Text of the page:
A "survey" is a departmental audit that determines a hospital's eligibility for "provider numbers." Hospitals need the numbers to bill Medi-Cal and Medicare for indigent care.
The claim states the group lost hundreds of thousands of dollars because it was promised the survey and took out loans on the expected revenue it could raise after it received the numbers.
The group never received the numbers.
· November 1999 — The management group files a lawsuit against the state, the state Health Services Department and various state employees.
The suit alleges the group's civil rights were violated, it was a victim of fraud and deceit and there was a violation of state due process and equal protection rights.
The group asked for millions of dollars in damages.
At the start of Wednesday's oral arguments, Justice Gilbert Nares asked Lawton why the management group didn't file a lawsuit against the state if the state should have surveyed the building.
Lawton said the management group filed a claim against state Health Services on Dec. 29, 1998.
"They filed a claim. They waited," he said.
There was no action taken by the department on that claim, according to Lawton.
That point was contested by Taglienti, who said the Health Services board took action on the claim in April 1999.
Nares asked Lawton, "Were there facts in the (1998 claim) to apprise the state of the fraud (allegation of the 1999 lawsuit)?"
Lawton said there were sufficient facts.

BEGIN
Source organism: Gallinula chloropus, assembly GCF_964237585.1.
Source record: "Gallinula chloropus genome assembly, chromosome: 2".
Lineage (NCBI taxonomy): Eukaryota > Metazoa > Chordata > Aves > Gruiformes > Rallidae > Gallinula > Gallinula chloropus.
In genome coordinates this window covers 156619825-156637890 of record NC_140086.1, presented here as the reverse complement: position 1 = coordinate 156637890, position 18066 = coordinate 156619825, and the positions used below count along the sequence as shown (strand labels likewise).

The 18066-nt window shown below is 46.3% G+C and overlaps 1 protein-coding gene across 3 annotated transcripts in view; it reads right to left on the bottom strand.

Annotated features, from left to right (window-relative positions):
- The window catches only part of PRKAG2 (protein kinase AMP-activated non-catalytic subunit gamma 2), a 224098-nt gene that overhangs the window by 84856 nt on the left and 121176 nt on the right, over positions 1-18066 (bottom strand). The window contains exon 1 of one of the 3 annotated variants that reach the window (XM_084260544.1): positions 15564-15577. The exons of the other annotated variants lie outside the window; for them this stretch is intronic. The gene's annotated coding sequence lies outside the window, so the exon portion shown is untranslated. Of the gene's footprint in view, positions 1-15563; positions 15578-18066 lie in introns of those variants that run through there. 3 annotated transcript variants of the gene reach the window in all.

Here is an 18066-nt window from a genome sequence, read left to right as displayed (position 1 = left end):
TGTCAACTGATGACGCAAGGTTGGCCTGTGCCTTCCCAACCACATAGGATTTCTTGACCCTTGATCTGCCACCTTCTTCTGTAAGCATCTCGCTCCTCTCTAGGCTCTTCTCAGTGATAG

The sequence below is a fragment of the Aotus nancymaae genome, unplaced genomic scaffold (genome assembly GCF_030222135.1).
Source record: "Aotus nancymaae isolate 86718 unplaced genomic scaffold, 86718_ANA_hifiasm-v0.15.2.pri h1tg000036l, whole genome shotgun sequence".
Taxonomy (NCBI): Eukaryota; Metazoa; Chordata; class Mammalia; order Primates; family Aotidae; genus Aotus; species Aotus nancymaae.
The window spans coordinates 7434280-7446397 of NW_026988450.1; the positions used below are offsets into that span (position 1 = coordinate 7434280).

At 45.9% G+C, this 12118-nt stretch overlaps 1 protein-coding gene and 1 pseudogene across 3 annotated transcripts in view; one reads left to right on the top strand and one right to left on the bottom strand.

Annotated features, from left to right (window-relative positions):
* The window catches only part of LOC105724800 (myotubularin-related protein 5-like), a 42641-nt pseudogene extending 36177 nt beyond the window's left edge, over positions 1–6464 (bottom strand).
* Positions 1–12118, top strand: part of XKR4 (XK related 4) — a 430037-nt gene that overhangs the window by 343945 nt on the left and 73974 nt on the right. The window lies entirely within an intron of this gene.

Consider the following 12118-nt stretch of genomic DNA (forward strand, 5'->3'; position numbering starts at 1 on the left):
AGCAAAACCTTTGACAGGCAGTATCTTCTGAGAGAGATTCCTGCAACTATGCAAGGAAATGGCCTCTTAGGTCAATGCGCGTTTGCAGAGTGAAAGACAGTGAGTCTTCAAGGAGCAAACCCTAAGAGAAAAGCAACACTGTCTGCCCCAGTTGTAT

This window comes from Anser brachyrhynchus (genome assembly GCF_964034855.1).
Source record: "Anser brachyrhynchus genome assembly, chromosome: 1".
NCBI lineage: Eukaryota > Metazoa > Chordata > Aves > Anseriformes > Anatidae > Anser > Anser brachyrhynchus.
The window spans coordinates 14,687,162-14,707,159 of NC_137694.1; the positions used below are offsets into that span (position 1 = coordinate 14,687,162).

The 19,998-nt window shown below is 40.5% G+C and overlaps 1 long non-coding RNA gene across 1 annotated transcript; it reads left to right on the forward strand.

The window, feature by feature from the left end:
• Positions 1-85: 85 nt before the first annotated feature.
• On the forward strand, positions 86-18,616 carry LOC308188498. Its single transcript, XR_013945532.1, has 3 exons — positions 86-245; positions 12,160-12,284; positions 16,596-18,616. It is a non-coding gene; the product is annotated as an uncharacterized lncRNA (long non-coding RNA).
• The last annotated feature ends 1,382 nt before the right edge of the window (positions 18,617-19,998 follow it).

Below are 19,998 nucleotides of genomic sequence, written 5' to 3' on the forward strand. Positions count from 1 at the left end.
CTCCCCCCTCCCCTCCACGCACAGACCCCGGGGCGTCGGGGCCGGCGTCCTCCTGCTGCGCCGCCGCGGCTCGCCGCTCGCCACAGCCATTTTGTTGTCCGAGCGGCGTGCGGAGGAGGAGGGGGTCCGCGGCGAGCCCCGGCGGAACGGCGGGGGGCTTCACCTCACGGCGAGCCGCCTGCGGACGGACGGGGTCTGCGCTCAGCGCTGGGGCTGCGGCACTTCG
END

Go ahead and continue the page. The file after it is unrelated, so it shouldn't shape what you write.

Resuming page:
Taglienti argued the claim of 1998 did not present enough facts to apprise the state of a fraud claim.
"That information (in the 1999 suit) should have been set forth in the claim," he said.
Justice Richard Huffman said an argument could be made that the claim was sufficient to warrant a response from Health Services.
Taglienti said, "I think that is a very, very favorable reading."
Huffman responded, "I'm reading the words on the page. ‘The (provider) numbers would be provided.' "
Huffman said the claim alleges the management group was guaranteed those numbers and an inspection was promised that never took place.
Taglienti said, "If you go back in time … the claim that was presented in December 1998 alleged certain facts which in my opinion did not assert fraud and deceit," he said later Wednesday from his San Diego office.
The justices will have to determine whether Donnelly was correct in his judgment that the management group filed a lawsuit that was legally insufficient to prove rights violations or fraud and deceit by the state.
The justices have 90 days to make their decision.
Staff Writer Aaron Claverie can be reached at 337-3419 or firstname.lastname@example.org